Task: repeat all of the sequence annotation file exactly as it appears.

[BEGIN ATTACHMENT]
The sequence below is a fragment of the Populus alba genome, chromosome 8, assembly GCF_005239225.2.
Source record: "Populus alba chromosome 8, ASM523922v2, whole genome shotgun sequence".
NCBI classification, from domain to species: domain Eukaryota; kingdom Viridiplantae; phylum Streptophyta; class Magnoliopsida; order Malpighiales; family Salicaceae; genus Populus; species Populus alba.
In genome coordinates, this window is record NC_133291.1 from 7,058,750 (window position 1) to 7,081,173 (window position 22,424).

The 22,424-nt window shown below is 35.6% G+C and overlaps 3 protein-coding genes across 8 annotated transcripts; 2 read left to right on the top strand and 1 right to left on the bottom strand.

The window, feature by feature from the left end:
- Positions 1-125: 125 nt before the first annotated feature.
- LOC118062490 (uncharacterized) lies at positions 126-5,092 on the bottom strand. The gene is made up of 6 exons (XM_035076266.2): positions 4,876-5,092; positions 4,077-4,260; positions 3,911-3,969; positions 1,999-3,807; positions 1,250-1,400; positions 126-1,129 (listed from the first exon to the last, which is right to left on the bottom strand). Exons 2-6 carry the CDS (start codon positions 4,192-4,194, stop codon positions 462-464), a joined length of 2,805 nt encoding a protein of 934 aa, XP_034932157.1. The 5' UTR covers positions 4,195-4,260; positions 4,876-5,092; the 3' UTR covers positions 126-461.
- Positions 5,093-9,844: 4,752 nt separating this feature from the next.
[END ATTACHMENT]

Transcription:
The sequence below is a fragment of the Populus alba genome, chromosome 8, assembly GCF_005239225.2.
Source record: "Populus alba chromosome 8, ASM523922v2, whole genome shotgun sequence".
NCBI classification, from domain to species: domain Eukaryota; kingdom Viridiplantae; phylum Streptophyta; class Magnoliopsida; order Malpighiales; family Salicaceae; genus Populus; species Populus alba.
In genome coordinates, this window is record NC_133291.1 from 7,058,750 (window position 1) to 7,081,173 (window position 22,424).

The 22,424-nt window shown below is 35.6% G+C and overlaps 3 protein-coding genes across 8 annotated transcripts; 2 read left to right on the top strand and 1 right to left on the bottom strand.

The window, feature by feature from the left end:
- Positions 1-125: 125 nt before the first annotated feature.
- LOC118062490 (uncharacterized) lies at positions 126-5,092 on the bottom strand. The gene is made up of 6 exons (XM_035076266.2): positions 4,876-5,092; positions 4,077-4,260; positions 3,911-3,969; positions 1,999-3,807; positions 1,250-1,400; positions 126-1,129 (listed from the first exon to the last, which is right to left on the bottom strand). Exons 2-6 carry the CDS (start codon positions 4,192-4,194, stop codon positions 462-464), a joined length of 2,805 nt encoding a protein of 934 aa, XP_034932157.1. The 5' UTR covers positions 4,195-4,260; positions 4,876-5,092; the 3' UTR covers positions 126-461.
- Positions 5,093-9,844: 4,752 nt separating this feature from the next.